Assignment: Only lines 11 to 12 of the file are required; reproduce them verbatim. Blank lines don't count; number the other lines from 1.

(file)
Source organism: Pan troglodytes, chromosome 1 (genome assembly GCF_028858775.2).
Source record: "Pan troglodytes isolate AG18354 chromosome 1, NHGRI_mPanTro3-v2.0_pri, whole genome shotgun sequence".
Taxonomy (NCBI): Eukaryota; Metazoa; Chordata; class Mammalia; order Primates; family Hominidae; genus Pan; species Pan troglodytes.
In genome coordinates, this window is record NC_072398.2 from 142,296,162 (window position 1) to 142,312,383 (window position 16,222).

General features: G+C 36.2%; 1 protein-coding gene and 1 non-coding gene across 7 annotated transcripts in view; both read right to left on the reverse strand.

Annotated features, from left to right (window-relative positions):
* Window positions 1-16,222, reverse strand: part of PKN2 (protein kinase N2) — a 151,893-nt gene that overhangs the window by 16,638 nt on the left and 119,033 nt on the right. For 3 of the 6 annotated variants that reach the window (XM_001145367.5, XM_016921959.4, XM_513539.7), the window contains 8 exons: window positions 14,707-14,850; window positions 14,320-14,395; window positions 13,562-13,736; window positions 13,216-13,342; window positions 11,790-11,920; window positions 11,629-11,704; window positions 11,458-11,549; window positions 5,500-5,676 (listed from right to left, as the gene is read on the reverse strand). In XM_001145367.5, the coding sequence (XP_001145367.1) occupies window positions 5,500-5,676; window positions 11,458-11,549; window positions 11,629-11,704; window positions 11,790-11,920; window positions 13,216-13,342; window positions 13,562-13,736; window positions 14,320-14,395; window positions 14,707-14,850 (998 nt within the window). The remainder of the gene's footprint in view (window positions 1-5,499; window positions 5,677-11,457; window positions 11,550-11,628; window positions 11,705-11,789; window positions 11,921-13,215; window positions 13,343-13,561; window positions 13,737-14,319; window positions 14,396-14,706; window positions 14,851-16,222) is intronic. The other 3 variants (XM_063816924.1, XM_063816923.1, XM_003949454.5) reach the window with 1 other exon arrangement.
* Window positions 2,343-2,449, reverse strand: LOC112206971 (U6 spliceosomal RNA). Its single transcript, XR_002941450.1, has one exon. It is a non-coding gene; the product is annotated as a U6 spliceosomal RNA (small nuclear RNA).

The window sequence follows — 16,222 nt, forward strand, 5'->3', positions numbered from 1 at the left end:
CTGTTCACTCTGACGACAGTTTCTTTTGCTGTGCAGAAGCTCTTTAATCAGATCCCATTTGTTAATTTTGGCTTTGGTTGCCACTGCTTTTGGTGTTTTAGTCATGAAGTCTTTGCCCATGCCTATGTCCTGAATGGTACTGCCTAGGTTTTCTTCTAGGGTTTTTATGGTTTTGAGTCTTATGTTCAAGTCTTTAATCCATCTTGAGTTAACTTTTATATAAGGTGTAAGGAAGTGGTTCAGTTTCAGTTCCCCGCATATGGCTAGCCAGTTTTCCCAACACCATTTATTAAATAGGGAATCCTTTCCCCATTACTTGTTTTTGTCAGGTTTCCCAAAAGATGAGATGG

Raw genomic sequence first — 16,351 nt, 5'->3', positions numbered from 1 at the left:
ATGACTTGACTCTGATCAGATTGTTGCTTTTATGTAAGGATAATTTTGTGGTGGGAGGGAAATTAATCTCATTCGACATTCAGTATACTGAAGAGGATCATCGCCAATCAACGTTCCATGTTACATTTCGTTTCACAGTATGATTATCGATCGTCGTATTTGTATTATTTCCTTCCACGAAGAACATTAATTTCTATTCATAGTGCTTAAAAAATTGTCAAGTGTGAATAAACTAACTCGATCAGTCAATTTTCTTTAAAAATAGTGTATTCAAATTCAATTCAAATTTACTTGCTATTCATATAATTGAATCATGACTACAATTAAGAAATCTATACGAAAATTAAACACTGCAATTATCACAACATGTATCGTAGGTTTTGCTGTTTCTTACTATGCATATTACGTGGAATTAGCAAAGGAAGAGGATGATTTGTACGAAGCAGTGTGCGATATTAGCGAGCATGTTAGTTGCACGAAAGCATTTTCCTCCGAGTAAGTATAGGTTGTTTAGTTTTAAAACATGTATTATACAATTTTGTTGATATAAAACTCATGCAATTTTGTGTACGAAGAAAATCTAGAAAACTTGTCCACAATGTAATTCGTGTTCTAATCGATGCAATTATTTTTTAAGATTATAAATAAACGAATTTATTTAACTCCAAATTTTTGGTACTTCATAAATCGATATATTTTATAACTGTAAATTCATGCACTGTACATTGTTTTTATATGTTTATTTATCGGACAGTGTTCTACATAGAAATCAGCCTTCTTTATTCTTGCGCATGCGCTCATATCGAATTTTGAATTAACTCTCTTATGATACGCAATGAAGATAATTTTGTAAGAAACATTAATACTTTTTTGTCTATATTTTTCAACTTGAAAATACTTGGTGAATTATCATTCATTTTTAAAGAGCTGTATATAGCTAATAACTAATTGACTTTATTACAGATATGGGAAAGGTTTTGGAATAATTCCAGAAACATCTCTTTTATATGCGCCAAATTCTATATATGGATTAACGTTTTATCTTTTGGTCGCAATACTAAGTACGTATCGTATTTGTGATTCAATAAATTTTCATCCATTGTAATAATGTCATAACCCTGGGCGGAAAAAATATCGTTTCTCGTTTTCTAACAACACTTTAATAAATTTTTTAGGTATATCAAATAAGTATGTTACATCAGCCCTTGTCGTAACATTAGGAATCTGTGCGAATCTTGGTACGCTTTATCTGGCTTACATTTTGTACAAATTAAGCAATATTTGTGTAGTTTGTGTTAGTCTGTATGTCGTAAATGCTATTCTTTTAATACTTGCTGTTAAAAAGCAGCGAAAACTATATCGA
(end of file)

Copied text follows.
Raw genomic sequence first — 16,351 nt, 5'->3', positions numbered from 1 at the left:
ATGACTTGACTCTGATCAGATTGTTGCTTTTATGTAAGGATAATTTTGTGGTGGGAGGGAAATTAATCTCATTCGACATTCAGTATACTGAAGAGGATCATCGCCAATCAACGTTCCATGTTACATTTCGTTTCACAGTATGATTATCGATCGTCGTATTTGTATTATTTCCTTCCACGAAGAACATTAATTTCTATTCATAGTGCTTAAAAAATTGTCAAGTGTGAATAAACTAACTCGATCAGTCAATTTTCTTTAAAAATAGTGTATTCAAATTCAATTCAAATTTACTTGCTATTCATATAATTGAATCATGACTACAATTAAGAAATCTATACGAAAATTAAACACTGCAATTATCACAACATGTATCGTAGGTTTTGCTGTTTCTTACTATGCATATTACGTGGAATTAGCAAAGGAAGAGGATGATTTGTACGAAGCAGTGTGCGATATTAGCGAGCATGTTAGTTGCACGAAAGCATTTTCCTCCGAGTAAGTATAGGTTGTTTAGTTTTAAAACATGTATTATACAATTTTGTTGATATAAAACTCATGCAATTTTGTGTACGAAGAAAATCTAGAAAACTTGTCCACAATGTAATTCGTGTTCTAATCGATGCAATTATTTTTTAAGATTATAAATAAACGAATTTATTTAACTCCAAATTTTTGGTACTTCATAAATCGATATATTTTATAACTGTAAATTCATGCACTGTACATTGTTTTTATATGTTTATTTATCGGACAGTGTTCTACATAGAAATCAGCCTTCTTTATTCTTGCGCATGCGCTCATATCGAATTTTGAATTAACTCTCTTATGATACGCAATGAAGATAATTTTGTAAGAAACATTAATACTTTTTTGTCTATATTTTTCAACTTGAAAATACTTGGTGAATTATCATTCATTTTTAAAGAGCTGTATATAGCTAATAACTAATTGACTTTATTACAGATATGGGAAAGGTTTTGGAATAATTCCAGAAACATCTCTTTTATATGCGCCAAATTCTATATATGGATTAACGTTTTATCTTTTGGTCGCAATACTAAGTACGTATCGTATTTGTGATTCAATAAATTTTCATCCATTGTAATAATGTCATAACCCTGGGCGGAAAAAATATCGTTTCTCGTTTTCTAACAACACTTTAATAAATTTTTTAGGTATATCAAATAAGTATGTTACATCAGCCCTTGTCGTAACATTAGGAATCTGTGCGAATCTTGGTACGCTTTATCTGGCTTACATTTTGTACAAATTAAGCAATATTTGTGTAGTTTGTGTTAGTCTGTATGTCGTAAATGCTATTCTTTTAATACTTGCTGTTAAAAAGCAGCGAAAACTATATCGA